At first I didn’t know what was at the back of my dissatisfaction with so much of the fantasy on library shelves. At twenty-two, I loved the adventure, the overcoming, the beautiful places, and being the person saving the world, with the power to change things.
But I began to sense a difference between, for example, the fantasies of C. S. Lewis, J. R. R. Tolkien, George MacDonald, and Kathy Tyers (the only Christian fantasy authors I knew by name at that point) and stories by Ursula K. Le Guin, Robert Jordan, Robin Hobb, and some of C. J. Cherryh’s work. Reading the first group of authors (on the rare occasion) left me filled with hope, looking beyond myself in a kind of wonder, in awe of what they saw in other worlds, with delight in the relationships they found.
The more I read the other fantasies the more they left me with a sense of futility, immorality on many levels, and self-centered self-reliance. Though there were threads of good in them, and the protagonists did much good, in the end everything narrowed to the darkness of self without hope beyond ourselves, which is no hope at all. “Have it your way,” is a curse more often than not.
We will become like our friends, and books we love are friends of a kind. Bad company corrupts. This will be true until the end of time. Some may also say that to avoid bad fiction, Christian or non-Christian, we would have to go out of the world.
It is true that even the best human-authored books are a mix, with either error or other drawbacks mixed in with good adventure and great storytelling, but that does not let us off judging whether it is predominantly true or false. What desires is the story stirring in us? What is it drawing us toward?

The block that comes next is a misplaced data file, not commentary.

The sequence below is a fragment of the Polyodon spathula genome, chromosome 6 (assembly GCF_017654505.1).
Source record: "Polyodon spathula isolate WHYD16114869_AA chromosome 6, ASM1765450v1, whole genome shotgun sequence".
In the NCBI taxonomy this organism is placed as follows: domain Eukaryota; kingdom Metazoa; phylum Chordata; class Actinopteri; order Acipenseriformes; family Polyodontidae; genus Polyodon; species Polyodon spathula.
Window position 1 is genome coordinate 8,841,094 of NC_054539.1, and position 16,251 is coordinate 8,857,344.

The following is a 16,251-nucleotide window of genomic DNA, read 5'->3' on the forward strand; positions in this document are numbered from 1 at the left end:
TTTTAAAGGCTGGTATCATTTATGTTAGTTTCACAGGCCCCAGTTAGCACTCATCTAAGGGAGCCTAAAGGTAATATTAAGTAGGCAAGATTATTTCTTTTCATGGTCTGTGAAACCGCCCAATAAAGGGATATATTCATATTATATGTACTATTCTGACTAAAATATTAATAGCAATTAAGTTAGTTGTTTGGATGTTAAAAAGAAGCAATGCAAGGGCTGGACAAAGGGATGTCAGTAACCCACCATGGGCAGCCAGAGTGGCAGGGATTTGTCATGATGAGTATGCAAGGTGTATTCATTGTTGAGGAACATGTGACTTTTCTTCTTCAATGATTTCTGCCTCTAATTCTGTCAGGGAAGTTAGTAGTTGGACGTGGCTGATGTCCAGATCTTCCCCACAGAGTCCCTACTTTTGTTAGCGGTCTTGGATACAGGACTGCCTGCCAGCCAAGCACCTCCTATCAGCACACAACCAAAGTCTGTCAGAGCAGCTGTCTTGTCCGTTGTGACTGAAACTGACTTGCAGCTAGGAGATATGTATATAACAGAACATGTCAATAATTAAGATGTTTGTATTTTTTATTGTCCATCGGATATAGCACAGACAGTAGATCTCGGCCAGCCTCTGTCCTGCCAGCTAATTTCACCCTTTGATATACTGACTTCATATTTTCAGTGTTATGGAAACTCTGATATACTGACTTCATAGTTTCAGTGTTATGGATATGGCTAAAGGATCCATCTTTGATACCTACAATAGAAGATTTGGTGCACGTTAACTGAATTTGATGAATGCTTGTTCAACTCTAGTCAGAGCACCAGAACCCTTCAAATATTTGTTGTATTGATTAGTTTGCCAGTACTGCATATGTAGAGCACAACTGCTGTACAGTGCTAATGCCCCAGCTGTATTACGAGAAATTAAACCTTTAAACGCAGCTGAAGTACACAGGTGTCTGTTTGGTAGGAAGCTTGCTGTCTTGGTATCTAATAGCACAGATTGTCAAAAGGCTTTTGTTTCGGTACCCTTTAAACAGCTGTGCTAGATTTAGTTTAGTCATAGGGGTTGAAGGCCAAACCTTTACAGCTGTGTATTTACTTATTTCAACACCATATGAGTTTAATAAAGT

Moral fantasy adventure displays evil at war with good. It is our responsibility to focus our hearts and minds on stories of adventures that are worthy of praise. What we fill our minds and hearts with becomes a part of who we are. Great fantasy leads to broader spiritual horizons, while corrupted fantasy leads to a narrow, poisoned soul.
It started to poison me until I regretfully changed my bookish diet. Now I am thankful I did. It is important to note, not necessarily all of the above mentioned authors’s books were the sort that darkened my mind and heart, but some of them were. It was a problem that had to be addressed. That problem led to this book.
Clean fantasy adventure is vital to our spirits.
In worlds near and far, beauty can be true, mystery can be satisfying, and battle can be praiseworthy. Enter a fantastic journey into the soul of imaginative fiction and clean fantasy adventure.
Crossover – Find the Eternal, the Adventure.
Fantastic journeys invite us to search beyond what we see for truth, to dig deeper for courage. The ocean of fantasy adventure broadens our horizons and enthralls our hearts with crystal joys and enchanting beauties on a voyage across a perilous realm.
Clean fantasy adventure, epic and otherwise, benefits us on three levels.
- The Spiritual Arena
- The Wide World of Ideas
- The Sphere We Breathe In
What difference does it make?
Why does the quest and the hero’s journey draw us all?
Would you like to know how to find the best fantasy?
Discover these answers and more. We bring up select jewels from the deep and explore mountain troves to whet our appetite for the riches of imaginative fiction. . . .
Coming this summer . . . find your next clean read in Fantastic Journey – The Soul of Imaginative Fiction and Clean Fantasy Adventure.